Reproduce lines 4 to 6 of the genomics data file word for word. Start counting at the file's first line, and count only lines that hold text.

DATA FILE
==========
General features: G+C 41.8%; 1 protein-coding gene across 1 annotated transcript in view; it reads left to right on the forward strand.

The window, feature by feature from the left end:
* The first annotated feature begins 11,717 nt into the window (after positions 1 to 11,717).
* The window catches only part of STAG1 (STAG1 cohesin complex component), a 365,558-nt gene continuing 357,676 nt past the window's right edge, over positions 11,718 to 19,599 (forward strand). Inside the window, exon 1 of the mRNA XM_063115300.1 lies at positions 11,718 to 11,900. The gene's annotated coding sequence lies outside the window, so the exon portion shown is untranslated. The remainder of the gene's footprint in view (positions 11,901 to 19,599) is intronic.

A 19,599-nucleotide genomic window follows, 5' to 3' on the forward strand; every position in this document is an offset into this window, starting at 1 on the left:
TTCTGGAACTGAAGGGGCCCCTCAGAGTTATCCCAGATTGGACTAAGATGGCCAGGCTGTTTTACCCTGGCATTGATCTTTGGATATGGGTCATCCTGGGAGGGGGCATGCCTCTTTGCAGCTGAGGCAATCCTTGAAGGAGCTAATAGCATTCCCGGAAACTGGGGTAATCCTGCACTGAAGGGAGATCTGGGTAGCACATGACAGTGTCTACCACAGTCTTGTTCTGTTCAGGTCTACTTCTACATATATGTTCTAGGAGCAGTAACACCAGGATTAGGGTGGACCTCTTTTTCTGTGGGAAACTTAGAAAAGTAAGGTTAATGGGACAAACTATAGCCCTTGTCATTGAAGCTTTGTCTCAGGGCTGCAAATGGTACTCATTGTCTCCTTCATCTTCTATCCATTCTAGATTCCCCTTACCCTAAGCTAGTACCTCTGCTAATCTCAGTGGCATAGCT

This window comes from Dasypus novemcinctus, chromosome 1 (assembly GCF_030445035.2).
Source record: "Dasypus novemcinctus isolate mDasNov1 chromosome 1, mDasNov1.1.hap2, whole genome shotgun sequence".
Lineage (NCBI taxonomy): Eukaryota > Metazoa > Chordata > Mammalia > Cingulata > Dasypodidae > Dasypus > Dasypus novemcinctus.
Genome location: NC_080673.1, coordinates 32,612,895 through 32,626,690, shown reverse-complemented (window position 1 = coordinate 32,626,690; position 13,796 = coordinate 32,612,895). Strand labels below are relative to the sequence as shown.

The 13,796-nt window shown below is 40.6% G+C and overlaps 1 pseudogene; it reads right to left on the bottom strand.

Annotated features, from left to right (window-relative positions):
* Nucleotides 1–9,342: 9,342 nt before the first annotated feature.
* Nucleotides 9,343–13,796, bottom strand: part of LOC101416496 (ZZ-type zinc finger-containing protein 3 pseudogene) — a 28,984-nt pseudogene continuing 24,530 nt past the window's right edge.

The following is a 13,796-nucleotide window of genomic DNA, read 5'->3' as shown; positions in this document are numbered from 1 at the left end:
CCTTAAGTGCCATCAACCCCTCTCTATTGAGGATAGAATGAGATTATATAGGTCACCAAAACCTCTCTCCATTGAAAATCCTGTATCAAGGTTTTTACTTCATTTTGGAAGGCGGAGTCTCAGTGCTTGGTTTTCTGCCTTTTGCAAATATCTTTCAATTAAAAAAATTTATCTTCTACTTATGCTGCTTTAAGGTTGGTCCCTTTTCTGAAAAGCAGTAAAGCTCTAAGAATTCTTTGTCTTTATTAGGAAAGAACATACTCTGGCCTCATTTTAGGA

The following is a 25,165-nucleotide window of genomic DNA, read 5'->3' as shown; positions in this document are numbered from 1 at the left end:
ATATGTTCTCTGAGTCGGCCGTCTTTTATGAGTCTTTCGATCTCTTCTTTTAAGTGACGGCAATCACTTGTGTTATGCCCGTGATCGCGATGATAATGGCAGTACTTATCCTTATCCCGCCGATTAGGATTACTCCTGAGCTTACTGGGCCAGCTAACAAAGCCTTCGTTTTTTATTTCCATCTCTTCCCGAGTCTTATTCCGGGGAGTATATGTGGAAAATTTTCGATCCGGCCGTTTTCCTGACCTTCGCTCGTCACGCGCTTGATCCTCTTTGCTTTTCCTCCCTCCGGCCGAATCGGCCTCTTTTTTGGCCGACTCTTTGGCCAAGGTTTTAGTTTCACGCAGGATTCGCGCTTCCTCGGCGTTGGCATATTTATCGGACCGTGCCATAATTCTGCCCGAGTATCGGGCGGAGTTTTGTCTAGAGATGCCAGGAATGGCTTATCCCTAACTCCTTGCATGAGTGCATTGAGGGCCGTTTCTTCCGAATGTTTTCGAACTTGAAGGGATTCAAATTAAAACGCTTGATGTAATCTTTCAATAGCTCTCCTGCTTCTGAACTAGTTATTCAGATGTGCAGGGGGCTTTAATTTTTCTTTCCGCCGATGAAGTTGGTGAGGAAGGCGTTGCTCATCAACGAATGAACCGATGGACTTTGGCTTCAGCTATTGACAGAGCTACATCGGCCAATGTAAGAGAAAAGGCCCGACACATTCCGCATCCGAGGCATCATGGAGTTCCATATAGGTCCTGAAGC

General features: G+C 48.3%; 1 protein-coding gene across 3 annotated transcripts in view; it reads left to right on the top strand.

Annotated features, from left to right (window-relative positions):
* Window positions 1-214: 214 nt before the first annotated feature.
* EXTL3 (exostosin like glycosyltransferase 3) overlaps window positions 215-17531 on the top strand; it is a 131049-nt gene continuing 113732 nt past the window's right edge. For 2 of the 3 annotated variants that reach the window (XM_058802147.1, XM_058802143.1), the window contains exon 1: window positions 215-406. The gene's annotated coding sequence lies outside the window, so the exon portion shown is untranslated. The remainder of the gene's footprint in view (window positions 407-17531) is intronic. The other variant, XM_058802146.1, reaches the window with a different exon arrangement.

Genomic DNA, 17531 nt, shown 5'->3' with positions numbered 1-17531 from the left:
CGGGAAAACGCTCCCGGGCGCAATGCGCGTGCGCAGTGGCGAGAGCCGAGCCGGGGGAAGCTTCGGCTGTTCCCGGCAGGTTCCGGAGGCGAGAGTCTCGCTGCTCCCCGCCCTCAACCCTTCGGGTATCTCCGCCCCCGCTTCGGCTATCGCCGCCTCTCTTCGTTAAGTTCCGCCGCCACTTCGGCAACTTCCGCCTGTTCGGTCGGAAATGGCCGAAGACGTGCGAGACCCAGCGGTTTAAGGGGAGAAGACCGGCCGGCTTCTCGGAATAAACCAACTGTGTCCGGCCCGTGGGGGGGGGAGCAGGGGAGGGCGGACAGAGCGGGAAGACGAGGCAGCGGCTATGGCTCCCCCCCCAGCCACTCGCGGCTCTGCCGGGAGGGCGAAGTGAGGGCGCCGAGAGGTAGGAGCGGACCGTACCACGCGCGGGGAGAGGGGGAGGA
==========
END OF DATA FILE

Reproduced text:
* The window catches only part of STAG1 (STAG1 cohesin complex component), a 365,558-nt gene continuing 357,676 nt past the window's right edge, over positions 11,718 to 19,599 (forward strand). Inside the window, exon 1 of the mRNA XM_063115300.1 lies at positions 11,718 to 11,900. The gene's annotated coding sequence lies outside the window, so the exon portion shown is untranslated. The remainder of the gene's footprint in view (positions 11,901 to 19,599) is intronic.

A 19,599-nucleotide genomic window follows, 5' to 3' on the forward strand; every position in this document is an offset into this window, starting at 1 on the left:
TTCTGGAACTGAAGGGGCCCCTCAGAGTTATCCCAGATTGGACTAAGATGGCCAGGCTGTTTTACCCTGGCATTGATCTTTGGATATGGGTCATCCTGGGAGGGGGCATGCCTCTTTGCAGCTGAGGCAATCCTTGAAGGAGCTAATAGCATTCCCGGAAACTGGGGTAATCCTGCACTGAAGGGAGATCTGGGTAGCACATGACAGTGTCTACCACAGTCTTGTTCTGTTCAGGTCTACTTCTACATATATGTTCTAGGAGCAGTAACACCAGGATTAGGGTGGACCTCTTTTTCTGTGGGAAACTTAGAAAAGTAAGGTTAATGGGACAAACTATAGCCCTTGTCATTGAAGCTTTGTCTCAGGGCTGCAAATGGTACTCATTGTCTCCTTCATCTTCTATCCATTCTAGATTCCCCTTACCCTAAGCTAGTACCTCTGCTAATCTCAGTGGCATAGCT